Manuel Osborne-Paradis spent much of last World Cup season battling from the back of the pack. Two other Whistler Mountain Ski Club alums are preparing to do the same this winter.
Osborne-Paradis and the rest of the Canadian Alpine Ski Team's speed crew will kick off the season at home this weekend at Lake Louise, with the first downhill of the Olympic year going Nov. 30 and the first super-G on Dec. 1.
Fellow local products Conrad and Morgan Pridy also appear poised to kick off their campaigns at the lone Canadian stop on the tour as both look to take the next steps in their blossoming careers.
After missing nearly two full years to injury, the 29-year-old Osborne-Paradis was faced with start numbers well outside the top 30 for most of the 2012-13 campaign, but quickly regained the form that's helped him to three World Cup victories and nine podium finishes in her career.
And that total of top-three results very nearly reached double digits. He was one-hundredth of a second from the bronze-medal position at Kvitfjell, Norway, in the second-last downhill of the season. He was leading by three-tenths at Val Gardena, Italy, in mid-December before catching an edge and settling for seventh. And if the helicopter that was supposed to pick him up for a restart at Wengen, Switzerland, hadn't forgotten him, Osborne-Paradis might have finished his season even higher than 13th in the downhill standings.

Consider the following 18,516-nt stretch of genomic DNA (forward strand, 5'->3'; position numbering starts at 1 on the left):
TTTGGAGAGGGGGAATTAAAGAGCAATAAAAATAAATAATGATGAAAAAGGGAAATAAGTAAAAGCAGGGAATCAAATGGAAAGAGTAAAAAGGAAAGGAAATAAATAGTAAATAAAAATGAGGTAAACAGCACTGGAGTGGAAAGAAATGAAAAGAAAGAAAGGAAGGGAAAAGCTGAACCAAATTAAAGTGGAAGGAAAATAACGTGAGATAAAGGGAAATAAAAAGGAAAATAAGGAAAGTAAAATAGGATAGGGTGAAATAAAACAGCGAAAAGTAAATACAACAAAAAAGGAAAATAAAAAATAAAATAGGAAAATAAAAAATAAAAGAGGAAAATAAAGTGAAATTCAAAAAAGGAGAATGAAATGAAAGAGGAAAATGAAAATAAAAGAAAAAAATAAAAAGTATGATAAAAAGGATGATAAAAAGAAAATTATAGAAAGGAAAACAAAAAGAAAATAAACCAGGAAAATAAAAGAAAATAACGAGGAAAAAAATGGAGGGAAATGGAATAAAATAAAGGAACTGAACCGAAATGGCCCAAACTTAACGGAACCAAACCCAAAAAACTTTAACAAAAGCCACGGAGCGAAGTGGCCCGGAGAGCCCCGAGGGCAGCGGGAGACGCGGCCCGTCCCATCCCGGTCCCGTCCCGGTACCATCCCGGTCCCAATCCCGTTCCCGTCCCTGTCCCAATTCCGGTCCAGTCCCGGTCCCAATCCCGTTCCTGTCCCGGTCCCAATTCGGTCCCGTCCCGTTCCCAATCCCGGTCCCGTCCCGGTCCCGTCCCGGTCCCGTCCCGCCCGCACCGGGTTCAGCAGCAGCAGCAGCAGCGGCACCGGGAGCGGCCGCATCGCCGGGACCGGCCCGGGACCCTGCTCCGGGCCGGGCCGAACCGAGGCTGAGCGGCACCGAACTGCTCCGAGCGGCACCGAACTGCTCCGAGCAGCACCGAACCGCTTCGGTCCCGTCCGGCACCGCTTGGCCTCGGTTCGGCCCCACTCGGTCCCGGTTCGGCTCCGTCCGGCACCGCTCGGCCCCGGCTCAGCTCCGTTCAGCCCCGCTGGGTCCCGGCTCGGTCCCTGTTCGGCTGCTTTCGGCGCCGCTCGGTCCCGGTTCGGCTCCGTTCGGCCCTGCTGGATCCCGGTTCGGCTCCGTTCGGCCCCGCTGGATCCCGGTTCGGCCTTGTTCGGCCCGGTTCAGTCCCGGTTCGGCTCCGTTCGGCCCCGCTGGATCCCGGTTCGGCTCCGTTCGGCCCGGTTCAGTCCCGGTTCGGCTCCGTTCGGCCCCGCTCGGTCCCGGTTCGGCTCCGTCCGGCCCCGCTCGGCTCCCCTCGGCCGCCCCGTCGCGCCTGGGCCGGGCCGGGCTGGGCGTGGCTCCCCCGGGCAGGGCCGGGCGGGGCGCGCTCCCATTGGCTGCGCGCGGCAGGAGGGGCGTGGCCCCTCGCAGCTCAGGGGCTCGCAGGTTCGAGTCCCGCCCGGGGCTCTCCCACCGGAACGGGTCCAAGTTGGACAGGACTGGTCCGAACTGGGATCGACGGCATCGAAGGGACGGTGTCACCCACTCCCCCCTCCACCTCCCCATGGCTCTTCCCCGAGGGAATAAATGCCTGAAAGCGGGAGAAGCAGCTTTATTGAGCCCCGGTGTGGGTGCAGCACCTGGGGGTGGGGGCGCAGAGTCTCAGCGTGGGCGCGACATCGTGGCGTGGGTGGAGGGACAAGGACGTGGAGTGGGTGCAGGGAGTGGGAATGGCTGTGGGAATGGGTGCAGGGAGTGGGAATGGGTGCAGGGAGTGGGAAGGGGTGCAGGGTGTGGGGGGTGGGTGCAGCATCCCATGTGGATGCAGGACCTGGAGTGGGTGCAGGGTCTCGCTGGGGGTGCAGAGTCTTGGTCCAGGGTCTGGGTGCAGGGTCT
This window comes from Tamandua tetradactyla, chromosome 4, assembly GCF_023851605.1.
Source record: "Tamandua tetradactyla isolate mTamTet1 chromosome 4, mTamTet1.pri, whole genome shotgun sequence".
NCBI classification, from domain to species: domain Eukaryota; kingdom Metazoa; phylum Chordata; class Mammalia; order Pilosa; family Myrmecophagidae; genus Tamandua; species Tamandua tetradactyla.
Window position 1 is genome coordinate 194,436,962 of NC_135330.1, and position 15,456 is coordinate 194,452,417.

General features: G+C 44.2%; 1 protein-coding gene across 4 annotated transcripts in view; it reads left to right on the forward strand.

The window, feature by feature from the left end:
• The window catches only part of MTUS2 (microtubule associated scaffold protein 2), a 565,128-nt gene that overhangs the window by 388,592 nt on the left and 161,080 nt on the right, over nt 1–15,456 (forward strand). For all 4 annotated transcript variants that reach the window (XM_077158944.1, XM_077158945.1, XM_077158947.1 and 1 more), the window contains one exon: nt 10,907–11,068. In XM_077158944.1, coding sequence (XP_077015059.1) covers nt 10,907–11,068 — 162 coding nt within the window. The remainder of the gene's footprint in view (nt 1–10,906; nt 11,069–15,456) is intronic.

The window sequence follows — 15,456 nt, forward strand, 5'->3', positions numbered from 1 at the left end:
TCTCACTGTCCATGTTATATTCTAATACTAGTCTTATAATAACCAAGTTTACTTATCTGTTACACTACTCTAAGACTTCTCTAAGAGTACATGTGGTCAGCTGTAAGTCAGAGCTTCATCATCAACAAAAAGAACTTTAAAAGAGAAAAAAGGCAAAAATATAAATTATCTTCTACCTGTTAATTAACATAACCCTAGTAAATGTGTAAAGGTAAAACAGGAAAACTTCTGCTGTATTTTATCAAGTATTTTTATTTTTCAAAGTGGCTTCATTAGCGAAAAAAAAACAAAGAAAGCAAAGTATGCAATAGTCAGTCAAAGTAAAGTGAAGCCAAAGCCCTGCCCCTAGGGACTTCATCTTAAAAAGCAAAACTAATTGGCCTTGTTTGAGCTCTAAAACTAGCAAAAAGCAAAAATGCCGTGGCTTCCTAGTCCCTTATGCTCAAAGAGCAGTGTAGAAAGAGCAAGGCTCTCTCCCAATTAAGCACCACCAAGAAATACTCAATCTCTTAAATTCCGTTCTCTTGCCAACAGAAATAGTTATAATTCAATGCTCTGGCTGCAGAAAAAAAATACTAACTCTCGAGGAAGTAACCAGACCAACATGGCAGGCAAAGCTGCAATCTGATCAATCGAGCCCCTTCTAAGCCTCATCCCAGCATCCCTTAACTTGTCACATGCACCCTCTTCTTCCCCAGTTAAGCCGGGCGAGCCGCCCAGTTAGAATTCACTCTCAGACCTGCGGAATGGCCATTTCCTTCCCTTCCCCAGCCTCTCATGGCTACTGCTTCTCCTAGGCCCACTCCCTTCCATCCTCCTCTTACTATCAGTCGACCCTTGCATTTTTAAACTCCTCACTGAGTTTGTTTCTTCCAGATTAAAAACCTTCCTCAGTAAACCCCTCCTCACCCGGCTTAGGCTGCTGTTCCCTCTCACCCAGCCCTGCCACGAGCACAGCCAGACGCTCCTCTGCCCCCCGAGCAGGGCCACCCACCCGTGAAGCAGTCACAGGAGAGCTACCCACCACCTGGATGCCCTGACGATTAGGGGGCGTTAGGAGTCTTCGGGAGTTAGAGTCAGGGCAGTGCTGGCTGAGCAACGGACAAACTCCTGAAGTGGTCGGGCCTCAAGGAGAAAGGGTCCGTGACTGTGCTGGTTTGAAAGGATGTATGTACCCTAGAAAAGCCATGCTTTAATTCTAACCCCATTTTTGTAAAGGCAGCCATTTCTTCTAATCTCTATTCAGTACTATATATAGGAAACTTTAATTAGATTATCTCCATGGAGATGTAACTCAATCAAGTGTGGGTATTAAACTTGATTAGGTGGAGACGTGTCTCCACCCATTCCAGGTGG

"There were a couple of heartbreak races," Osborne-Paradis told Pique on Nov. 22 from Calgary. "But all in all, finishing 13th on the year, with my start numbers and the battling (from the back), gives me the confidence that with good start numbers, there's no reason why I shouldn't be better, first of all, and also why I can't be on the podium in and out of every race.
"That's kind of where my race prep has gone — figuring out how to be fast every weekend."
Ski fans saw a lot of that from Osborne-Paradis in the years leading up to the last Olympics. Between the 2008 and 2010 seasons, Manny, as he's affectionately known, never finished lower than sixth in the World Cup downhill standings. His best ranking, fourth in 2010, came the same year that Erik Guay captured the super-G Crystal Globe.
It's that level of competitiveness that Osborne-Paradis wants to see the Canadians return to in the speed disciplines.
"We need to get back to that stride we had in '07, '08, '09, where it was podiums almost every weekend," he said.
The team seems positioned to get back there, if only because it's the healthiest it's been in years. Though Guay had knee surgery in the summer, the former world champion is quickly getting back up to speed. Whistler's own Robbie Dixon is back after missing all of last winter with a broken leg and is aiming for a return this weekend.